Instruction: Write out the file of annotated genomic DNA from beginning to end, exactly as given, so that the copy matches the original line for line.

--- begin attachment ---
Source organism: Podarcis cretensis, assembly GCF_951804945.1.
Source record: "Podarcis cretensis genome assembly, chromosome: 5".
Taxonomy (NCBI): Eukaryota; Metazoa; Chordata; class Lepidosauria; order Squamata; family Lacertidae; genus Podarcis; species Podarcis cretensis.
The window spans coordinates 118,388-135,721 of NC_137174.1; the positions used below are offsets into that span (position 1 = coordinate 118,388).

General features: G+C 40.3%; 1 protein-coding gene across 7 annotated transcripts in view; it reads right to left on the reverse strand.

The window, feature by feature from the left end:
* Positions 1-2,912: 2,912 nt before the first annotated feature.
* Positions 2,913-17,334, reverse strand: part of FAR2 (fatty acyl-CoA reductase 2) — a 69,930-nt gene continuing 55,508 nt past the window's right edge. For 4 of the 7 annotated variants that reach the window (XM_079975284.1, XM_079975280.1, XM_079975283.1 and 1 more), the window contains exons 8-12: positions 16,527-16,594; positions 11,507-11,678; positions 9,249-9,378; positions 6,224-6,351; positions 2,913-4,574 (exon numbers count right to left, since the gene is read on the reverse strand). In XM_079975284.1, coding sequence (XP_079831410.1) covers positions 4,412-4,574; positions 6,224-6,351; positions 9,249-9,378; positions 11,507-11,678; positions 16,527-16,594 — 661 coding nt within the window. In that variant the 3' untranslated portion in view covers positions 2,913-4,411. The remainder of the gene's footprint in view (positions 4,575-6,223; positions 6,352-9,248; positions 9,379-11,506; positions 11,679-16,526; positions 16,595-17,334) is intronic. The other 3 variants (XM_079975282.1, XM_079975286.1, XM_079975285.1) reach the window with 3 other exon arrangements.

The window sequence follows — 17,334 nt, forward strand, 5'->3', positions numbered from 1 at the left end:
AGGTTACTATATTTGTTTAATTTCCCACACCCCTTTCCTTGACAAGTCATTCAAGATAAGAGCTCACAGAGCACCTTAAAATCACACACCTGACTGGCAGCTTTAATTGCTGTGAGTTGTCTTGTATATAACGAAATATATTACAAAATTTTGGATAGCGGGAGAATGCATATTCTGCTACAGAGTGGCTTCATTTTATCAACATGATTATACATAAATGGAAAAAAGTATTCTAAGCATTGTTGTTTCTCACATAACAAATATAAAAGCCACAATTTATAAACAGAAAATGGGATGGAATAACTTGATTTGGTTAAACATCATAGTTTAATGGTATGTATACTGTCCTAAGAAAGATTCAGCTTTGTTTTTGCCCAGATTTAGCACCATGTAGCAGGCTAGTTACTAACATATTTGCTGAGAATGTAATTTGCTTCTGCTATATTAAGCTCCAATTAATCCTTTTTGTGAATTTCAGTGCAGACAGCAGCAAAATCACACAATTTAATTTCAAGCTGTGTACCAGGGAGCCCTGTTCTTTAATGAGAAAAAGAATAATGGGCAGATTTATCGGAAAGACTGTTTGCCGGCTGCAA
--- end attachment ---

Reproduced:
Source organism: Podarcis cretensis, assembly GCF_951804945.1.
Source record: "Podarcis cretensis genome assembly, chromosome: 5".
Taxonomy (NCBI): Eukaryota; Metazoa; Chordata; class Lepidosauria; order Squamata; family Lacertidae; genus Podarcis; species Podarcis cretensis.
The window spans coordinates 118,388-135,721 of NC_137174.1; the positions used below are offsets into that span (position 1 = coordinate 118,388).

General features: G+C 40.3%; 1 protein-coding gene across 7 annotated transcripts in view; it reads right to left on the reverse strand.

The window, feature by feature from the left end:
* Positions 1-2,912: 2,912 nt before the first annotated feature.
* Positions 2,913-17,334, reverse strand: part of FAR2 (fatty acyl-CoA reductase 2) — a 69,930-nt gene continuing 55,508 nt past the window's right edge. For 4 of the 7 annotated variants that reach the window (XM_079975284.1, XM_079975280.1, XM_079975283.1 and 1 more), the window contains exons 8-12: positions 16,527-16,594; positions 11,507-11,678; positions 9,249-9,378; positions 6,224-6,351; positions 2,913-4,574 (exon numbers count right to left, since the gene is read on the reverse strand). In XM_079975284.1, coding sequence (XP_079831410.1) covers positions 4,412-4,574; positions 6,224-6,351; positions 9,249-9,378; positions 11,507-11,678; positions 16,527-16,594 — 661 coding nt within the window. In that variant the 3' untranslated portion in view covers positions 2,913-4,411. The remainder of the gene's footprint in view (positions 4,575-6,223; positions 6,352-9,248; positions 9,379-11,506; positions 11,679-16,526; positions 16,595-17,334) is intronic. The other 3 variants (XM_079975282.1, XM_079975286.1, XM_079975285.1) reach the window with 3 other exon arrangements.

The window sequence follows — 17,334 nt, forward strand, 5'->3', positions numbered from 1 at the left end:
AGGTTACTATATTTGTTTAATTTCCCACACCCCTTTCCTTGACAAGTCATTCAAGATAAGAGCTCACAGAGCACCTTAAAATCACACACCTGACTGGCAGCTTTAATTGCTGTGAGTTGTCTTGTATATAACGAAATATATTACAAAATTTTGGATAGCGGGAGAATGCATATTCTGCTACAGAGTGGCTTCATTTTATCAACATGATTATACATAAATGGAAAAAAGTATTCTAAGCATTGTTGTTTCTCACATAACAAATATAAAAGCCACAATTTATAAACAGAAAATGGGATGGAATAACTTGATTTGGTTAAACATCATAGTTTAATGGTATGTATACTGTCCTAAGAAAGATTCAGCTTTGTTTTTGCCCAGATTTAGCACCATGTAGCAGGCTAGTTACTAACATATTTGCTGAGAATGTAATTTGCTTCTGCTATATTAAGCTCCAATTAATCCTTTTTGTGAATTTCAGTGCAGACAGCAGCAAAATCACACAATTTAATTTCAAGCTGTGTACCAGGGAGCCCTGTTCTTTAATGAGAAAAAGAATAATGGGCAGATTTATCGGAAAGACTGTTTGCCGGCTGCAA